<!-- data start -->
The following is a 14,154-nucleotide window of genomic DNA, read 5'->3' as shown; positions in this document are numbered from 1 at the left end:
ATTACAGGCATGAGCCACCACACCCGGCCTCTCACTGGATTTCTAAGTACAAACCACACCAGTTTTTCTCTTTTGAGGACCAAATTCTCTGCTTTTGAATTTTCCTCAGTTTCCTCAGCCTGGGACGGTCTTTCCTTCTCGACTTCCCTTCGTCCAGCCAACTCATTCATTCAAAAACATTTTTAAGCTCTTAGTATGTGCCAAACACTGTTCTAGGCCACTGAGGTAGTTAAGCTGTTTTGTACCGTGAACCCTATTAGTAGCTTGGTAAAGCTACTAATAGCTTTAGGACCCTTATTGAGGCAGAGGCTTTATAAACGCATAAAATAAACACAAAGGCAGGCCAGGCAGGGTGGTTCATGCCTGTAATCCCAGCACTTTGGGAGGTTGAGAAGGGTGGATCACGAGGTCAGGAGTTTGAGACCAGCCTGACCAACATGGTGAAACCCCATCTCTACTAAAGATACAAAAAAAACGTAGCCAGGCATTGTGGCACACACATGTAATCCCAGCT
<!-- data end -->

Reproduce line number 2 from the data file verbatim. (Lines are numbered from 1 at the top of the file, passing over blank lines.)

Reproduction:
ATTACAGGCATGAGCCACCACACCCGGCCTCTCACTGGATTTCTAAGTACAAACCACACCAGTTTTTCTCTTTTGAGGACCAAATTCTCTGCTTTTGAATTTTCCTCAGTTTCCTCAGCCTGGGACGGTCTTTCCTTCTCGACTTCCCTTCGTCCAGCCAACTCATTCATTCAAAAACATTTTTAAGCTCTTAGTATGTGCCAAACACTGTTCTAGGCCACTGAGGTAGTTAAGCTGTTTTGTACCGTGAACCCTATTAGTAGCTTGGTAAAGCTACTAATAGCTTTAGGACCCTTATTGAGGCAGAGGCTTTATAAACGCATAAAATAAACACAAAGGCAGGCCAGGCAGGGTGGTTCATGCCTGTAATCCCAGCACTTTGGGAGGTTGAGAAGGGTGGATCACGAGGTCAGGAGTTTGAGACCAGCCTGACCAACATGGTGAAACCCCATCTCTACTAAAGATACAAAAAAAACGTAGCCAGGCATTGTGGCACACACATGTAATCCCAGCT